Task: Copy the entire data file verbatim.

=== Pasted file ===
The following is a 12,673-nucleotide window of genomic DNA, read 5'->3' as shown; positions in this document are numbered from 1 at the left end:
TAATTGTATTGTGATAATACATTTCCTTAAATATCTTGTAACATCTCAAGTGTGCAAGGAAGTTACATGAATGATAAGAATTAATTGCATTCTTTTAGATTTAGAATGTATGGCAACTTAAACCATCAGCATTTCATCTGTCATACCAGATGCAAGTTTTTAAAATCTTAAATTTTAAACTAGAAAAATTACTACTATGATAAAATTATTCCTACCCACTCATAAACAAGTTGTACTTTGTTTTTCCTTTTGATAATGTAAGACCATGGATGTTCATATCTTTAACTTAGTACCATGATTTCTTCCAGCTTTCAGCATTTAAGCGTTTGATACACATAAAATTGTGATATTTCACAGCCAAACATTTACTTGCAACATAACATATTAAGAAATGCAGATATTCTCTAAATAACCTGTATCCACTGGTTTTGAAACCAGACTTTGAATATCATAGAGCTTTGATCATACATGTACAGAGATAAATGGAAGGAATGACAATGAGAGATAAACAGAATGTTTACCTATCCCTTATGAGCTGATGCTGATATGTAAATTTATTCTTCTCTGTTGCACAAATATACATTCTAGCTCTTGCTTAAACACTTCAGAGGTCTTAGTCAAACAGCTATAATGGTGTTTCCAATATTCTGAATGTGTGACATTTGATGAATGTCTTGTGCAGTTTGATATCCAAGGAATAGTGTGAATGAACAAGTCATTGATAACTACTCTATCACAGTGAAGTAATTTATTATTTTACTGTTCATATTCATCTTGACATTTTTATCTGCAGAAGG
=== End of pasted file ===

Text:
The following is a 12,673-nucleotide window of genomic DNA, read 5'->3' as shown; positions in this document are numbered from 1 at the left end:
TAATTGTATTGTGATAATACATTTCCTTAAATATCTTGTAACATCTCAAGTGTGCAAGGAAGTTACATGAATGATAAGAATTAATTGCATTCTTTTAGATTTAGAATGTATGGCAACTTAAACCATCAGCATTTCATCTGTCATACCAGATGCAAGTTTTTAAAATCTTAAATTTTAAACTAGAAAAATTACTACTATGATAAAATTATTCCTACCCACTCATAAACAAGTTGTACTTTGTTTTTCCTTTTGATAATGTAAGACCATGGATGTTCATATCTTTAACTTAGTACCATGATTTCTTCCAGCTTTCAGCATTTAAGCGTTTGATACACATAAAATTGTGATATTTCACAGCCAAACATTTACTTGCAACATAACATATTAAGAAATGCAGATATTCTCTAAATAACCTGTATCCACTGGTTTTGAAACCAGACTTTGAATATCATAGAGCTTTGATCATACATGTACAGAGATAAATGGAAGGAATGACAATGAGAGATAAACAGAATGTTTACCTATCCCTTATGAGCTGATGCTGATATGTAAATTTATTCTTCTCTGTTGCACAAATATACATTCTAGCTCTTGCTTAAACACTTCAGAGGTCTTAGTCAAACAGCTATAATGGTGTTTCCAATATTCTGAATGTGTGACATTTGATGAATGTCTTGTGCAGTTTGATATCCAAGGAATAGTGTGAATGAACAAGTCATTGATAACTACTCTATCACAGTGAAGTAATTTATTATTTTACTGTTCATATTCATCTTGACATTTTTATCTGCAGAAGG